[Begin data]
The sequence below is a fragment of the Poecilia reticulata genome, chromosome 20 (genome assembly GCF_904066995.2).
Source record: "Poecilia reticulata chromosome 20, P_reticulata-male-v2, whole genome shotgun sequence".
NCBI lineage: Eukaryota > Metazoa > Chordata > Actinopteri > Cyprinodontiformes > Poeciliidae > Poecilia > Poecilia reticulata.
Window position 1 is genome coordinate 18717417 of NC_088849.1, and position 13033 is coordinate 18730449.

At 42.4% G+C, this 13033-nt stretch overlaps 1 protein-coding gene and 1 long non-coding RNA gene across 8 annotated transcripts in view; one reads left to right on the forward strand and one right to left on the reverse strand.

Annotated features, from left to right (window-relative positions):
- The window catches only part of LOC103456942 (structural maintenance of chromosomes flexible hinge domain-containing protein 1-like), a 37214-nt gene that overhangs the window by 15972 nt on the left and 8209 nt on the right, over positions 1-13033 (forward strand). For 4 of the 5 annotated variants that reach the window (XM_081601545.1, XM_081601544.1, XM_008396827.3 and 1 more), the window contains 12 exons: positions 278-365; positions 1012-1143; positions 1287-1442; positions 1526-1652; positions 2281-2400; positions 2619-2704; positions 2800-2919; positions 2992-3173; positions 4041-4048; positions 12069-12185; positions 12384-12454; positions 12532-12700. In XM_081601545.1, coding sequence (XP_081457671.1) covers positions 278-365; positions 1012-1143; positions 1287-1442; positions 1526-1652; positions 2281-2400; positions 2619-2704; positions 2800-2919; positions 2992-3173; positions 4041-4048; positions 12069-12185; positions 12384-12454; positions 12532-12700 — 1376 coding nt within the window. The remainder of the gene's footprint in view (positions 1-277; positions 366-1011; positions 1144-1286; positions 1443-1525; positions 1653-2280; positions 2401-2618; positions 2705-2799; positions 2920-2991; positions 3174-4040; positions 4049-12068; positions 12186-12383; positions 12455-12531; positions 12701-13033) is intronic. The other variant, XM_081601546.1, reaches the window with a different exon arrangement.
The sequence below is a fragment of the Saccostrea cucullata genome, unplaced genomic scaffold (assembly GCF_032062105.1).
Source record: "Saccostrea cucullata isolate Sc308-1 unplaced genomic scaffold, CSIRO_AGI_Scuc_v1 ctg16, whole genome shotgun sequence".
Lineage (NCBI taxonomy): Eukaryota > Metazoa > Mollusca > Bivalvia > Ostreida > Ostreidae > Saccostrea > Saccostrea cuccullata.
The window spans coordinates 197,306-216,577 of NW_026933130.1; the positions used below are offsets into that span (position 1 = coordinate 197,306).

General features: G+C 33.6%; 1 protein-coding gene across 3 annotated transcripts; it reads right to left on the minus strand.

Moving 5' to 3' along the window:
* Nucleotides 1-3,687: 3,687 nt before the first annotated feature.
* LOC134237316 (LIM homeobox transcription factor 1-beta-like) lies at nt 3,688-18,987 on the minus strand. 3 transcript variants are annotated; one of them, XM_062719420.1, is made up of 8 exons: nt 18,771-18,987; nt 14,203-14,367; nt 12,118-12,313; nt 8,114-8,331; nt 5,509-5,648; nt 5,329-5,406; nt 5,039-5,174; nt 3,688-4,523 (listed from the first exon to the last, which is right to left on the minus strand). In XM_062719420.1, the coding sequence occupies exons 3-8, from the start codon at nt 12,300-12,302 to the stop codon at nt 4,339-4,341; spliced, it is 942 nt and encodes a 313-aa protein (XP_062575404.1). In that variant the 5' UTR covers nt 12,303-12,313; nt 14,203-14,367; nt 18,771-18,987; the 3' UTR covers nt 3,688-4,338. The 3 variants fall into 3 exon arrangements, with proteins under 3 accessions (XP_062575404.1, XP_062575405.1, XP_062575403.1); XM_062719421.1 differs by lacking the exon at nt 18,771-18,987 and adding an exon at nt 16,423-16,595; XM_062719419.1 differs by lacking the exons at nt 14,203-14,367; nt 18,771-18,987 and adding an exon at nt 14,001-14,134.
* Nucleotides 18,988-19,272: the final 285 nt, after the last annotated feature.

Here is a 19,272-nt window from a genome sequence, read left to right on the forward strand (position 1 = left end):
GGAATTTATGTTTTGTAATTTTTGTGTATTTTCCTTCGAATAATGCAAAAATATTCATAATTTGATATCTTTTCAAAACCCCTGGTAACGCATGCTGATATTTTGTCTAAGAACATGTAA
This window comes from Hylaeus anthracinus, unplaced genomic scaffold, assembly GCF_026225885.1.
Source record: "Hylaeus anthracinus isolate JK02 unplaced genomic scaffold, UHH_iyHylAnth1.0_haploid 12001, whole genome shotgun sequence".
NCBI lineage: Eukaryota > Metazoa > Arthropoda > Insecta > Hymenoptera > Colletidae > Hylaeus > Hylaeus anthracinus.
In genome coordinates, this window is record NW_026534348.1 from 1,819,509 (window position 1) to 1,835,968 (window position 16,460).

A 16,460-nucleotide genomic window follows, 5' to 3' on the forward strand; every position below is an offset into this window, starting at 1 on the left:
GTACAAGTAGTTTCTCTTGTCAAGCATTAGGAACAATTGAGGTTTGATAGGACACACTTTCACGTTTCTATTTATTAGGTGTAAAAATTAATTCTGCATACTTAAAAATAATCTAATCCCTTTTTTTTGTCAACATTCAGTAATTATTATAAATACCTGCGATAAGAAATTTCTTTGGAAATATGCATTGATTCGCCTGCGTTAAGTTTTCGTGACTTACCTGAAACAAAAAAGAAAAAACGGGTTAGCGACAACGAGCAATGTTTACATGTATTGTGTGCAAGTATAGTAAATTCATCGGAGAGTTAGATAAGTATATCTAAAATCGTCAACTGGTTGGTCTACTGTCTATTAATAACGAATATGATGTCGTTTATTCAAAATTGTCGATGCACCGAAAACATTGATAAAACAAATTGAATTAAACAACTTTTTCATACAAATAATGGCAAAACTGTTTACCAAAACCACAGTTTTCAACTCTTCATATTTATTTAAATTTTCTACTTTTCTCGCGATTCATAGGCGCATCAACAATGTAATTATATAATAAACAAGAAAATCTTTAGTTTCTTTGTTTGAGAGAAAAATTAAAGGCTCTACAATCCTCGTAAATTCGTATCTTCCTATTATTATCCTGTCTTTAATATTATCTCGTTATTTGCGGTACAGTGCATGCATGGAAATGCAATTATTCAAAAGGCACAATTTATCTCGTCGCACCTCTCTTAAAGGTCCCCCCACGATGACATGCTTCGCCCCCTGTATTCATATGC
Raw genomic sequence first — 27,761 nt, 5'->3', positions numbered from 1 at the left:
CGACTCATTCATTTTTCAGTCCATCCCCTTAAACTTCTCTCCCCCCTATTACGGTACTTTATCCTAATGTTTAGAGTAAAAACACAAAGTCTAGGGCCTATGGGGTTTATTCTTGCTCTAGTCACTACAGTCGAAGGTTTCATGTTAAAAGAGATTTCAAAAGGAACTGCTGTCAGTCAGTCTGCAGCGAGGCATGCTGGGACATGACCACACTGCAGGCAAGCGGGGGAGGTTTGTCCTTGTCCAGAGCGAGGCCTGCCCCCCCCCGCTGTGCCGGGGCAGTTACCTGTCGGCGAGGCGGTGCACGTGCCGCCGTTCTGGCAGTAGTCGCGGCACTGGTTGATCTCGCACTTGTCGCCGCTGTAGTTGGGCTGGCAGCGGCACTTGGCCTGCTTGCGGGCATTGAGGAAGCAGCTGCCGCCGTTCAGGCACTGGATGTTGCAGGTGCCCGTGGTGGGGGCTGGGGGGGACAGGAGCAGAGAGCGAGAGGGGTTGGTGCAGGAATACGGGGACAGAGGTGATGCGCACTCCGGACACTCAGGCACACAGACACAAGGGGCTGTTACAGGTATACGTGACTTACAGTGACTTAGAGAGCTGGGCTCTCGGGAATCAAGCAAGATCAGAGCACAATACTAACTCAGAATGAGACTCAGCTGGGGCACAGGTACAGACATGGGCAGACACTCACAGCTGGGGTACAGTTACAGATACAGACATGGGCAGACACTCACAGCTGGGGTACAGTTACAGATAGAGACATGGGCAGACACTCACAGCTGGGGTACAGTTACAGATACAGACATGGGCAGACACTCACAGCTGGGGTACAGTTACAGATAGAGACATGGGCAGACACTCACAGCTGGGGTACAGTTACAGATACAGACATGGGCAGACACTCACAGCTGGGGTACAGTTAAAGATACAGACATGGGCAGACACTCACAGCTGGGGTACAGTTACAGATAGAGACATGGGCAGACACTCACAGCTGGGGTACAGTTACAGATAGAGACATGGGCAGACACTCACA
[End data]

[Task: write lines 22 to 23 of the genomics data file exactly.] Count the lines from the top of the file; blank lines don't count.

In genome coordinates, this window is record NW_026534348.1 from 1,819,509 (window position 1) to 1,835,968 (window position 16,460).

A 16,460-nucleotide genomic window follows, 5' to 3' on the forward strand; every position below is an offset into this window, starting at 1 on the left: